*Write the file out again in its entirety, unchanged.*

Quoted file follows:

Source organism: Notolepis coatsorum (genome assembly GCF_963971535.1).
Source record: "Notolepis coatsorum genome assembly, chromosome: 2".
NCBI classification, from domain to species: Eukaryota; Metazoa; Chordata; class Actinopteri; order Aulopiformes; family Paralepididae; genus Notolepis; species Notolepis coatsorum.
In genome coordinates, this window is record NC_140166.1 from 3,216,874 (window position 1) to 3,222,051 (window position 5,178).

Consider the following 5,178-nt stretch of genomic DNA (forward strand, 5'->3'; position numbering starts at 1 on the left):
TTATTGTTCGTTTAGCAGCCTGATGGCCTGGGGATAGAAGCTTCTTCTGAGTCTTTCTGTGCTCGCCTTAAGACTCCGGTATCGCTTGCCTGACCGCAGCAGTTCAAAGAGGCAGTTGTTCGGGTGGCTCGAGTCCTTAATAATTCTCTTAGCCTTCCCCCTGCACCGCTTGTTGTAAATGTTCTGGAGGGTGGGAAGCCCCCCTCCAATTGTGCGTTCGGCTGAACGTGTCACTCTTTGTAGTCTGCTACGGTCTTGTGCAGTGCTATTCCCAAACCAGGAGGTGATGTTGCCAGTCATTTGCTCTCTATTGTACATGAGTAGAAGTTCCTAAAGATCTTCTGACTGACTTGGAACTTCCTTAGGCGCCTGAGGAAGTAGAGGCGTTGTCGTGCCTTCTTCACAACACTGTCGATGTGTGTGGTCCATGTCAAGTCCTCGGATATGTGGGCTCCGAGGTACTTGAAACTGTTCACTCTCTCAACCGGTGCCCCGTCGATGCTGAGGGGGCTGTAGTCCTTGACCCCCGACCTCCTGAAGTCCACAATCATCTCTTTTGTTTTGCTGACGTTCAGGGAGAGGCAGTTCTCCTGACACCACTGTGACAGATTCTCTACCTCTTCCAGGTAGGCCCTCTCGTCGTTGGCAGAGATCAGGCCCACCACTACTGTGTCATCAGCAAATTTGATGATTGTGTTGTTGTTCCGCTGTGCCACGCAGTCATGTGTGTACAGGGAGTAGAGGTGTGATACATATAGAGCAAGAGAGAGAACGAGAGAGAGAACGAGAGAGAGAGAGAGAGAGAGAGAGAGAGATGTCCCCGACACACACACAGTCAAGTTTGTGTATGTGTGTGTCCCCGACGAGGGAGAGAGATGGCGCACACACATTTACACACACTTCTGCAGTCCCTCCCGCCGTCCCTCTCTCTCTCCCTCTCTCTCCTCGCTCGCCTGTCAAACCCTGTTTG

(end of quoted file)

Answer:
Source organism: Notolepis coatsorum (genome assembly GCF_963971535.1).
Source record: "Notolepis coatsorum genome assembly, chromosome: 2".
NCBI classification, from domain to species: Eukaryota; Metazoa; Chordata; class Actinopteri; order Aulopiformes; family Paralepididae; genus Notolepis; species Notolepis coatsorum.
In genome coordinates, this window is record NC_140166.1 from 3,216,874 (window position 1) to 3,222,051 (window position 5,178).

Consider the following 5,178-nt stretch of genomic DNA (forward strand, 5'->3'; position numbering starts at 1 on the left):
TTATTGTTCGTTTAGCAGCCTGATGGCCTGGGGATAGAAGCTTCTTCTGAGTCTTTCTGTGCTCGCCTTAAGACTCCGGTATCGCTTGCCTGACCGCAGCAGTTCAAAGAGGCAGTTGTTCGGGTGGCTCGAGTCCTTAATAATTCTCTTAGCCTTCCCCCTGCACCGCTTGTTGTAAATGTTCTGGAGGGTGGGAAGCCCCCCTCCAATTGTGCGTTCGGCTGAACGTGTCACTCTTTGTAGTCTGCTACGGTCTTGTGCAGTGCTATTCCCAAACCAGGAGGTGATGTTGCCAGTCATTTGCTCTCTATTGTACATGAGTAGAAGTTCCTAAAGATCTTCTGACTGACTTGGAACTTCCTTAGGCGCCTGAGGAAGTAGAGGCGTTGTCGTGCCTTCTTCACAACACTGTCGATGTGTGTGGTCCATGTCAAGTCCTCGGATATGTGGGCTCCGAGGTACTTGAAACTGTTCACTCTCTCAACCGGTGCCCCGTCGATGCTGAGGGGGCTGTAGTCCTTGACCCCCGACCTCCTGAAGTCCACAATCATCTCTTTTGTTTTGCTGACGTTCAGGGAGAGGCAGTTCTCCTGACACCACTGTGACAGATTCTCTACCTCTTCCAGGTAGGCCCTCTCGTCGTTGGCAGAGATCAGGCCCACCACTACTGTGTCATCAGCAAATTTGATGATTGTGTTGTTGTTCCGCTGTGCCACGCAGTCATGTGTGTACAGGGAGTAGAGGTGTGATACATATAGAGCAAGAGAGAGAACGAGAGAGAGAACGAGAGAGAGAGAGAGAGAGAGAGAGAGAGATGTCCCCGACACACACACAGTCAAGTTTGTGTATGTGTGTGTCCCCGACGAGGGAGAGAGATGGCGCACACACATTTACACACACTTCTGCAGTCCCTCCCGCCGTCCCTCTCTCTCTCCCTCTCTCTCCTCGCTCGCCTGTCAAACCCTGTTTG